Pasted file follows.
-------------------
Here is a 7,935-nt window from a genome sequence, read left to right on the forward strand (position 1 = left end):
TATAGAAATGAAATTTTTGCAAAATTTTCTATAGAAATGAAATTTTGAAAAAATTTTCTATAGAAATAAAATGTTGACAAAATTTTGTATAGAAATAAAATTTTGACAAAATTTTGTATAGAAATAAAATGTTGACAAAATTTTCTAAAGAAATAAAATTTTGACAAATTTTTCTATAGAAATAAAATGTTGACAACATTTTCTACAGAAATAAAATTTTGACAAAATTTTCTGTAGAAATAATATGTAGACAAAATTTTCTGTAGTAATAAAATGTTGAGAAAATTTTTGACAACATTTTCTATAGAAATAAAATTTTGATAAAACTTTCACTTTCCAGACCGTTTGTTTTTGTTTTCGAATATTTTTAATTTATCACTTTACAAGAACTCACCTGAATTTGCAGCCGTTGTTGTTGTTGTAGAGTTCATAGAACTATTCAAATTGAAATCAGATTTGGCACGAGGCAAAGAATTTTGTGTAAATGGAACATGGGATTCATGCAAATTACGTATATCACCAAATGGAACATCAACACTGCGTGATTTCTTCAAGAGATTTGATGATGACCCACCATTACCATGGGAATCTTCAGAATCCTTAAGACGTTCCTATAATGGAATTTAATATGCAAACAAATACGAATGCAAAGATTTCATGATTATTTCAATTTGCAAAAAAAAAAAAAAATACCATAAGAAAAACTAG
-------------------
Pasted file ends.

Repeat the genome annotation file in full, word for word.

Here is a 7,935-nt window from a genome sequence, read left to right on the forward strand (position 1 = left end):
TATAGAAATGAAATTTTTGCAAAATTTTCTATAGAAATGAAATTTTGAAAAAATTTTCTATAGAAATAAAATGTTGACAAAATTTTGTATAGAAATAAAATTTTGACAAAATTTTGTATAGAAATAAAATGTTGACAAAATTTTCTAAAGAAATAAAATTTTGACAAATTTTTCTATAGAAATAAAATGTTGACAACATTTTCTACAGAAATAAAATTTTGACAAAATTTTCTGTAGAAATAATATGTAGACAAAATTTTCTGTAGTAATAAAATGTTGAGAAAATTTTTGACAACATTTTCTATAGAAATAAAATTTTGATAAAACTTTCACTTTCCAGACCGTTTGTTTTTGTTTTCGAATATTTTTAATTTATCACTTTACAAGAACTCACCTGAATTTGCAGCCGTTGTTGTTGTTGTAGAGTTCATAGAACTATTCAAATTGAAATCAGATTTGGCACGAGGCAAAGAATTTTGTGTAAATGGAACATGGGATTCATGCAAATTACGTATATCACCAAATGGAACATCAACACTGCGTGATTTCTTCAAGAGATTTGATGATGACCCACCATTACCATGGGAATCTTCAGAATCCTTAAGACGTTCCTATAATGGAATTTAATATGCAAACAAATACGAATGCAAAGATTTCATGATTATTTCAATTTGCAAAAAAAAAAAAAAATACCATAAGAAAAACTAG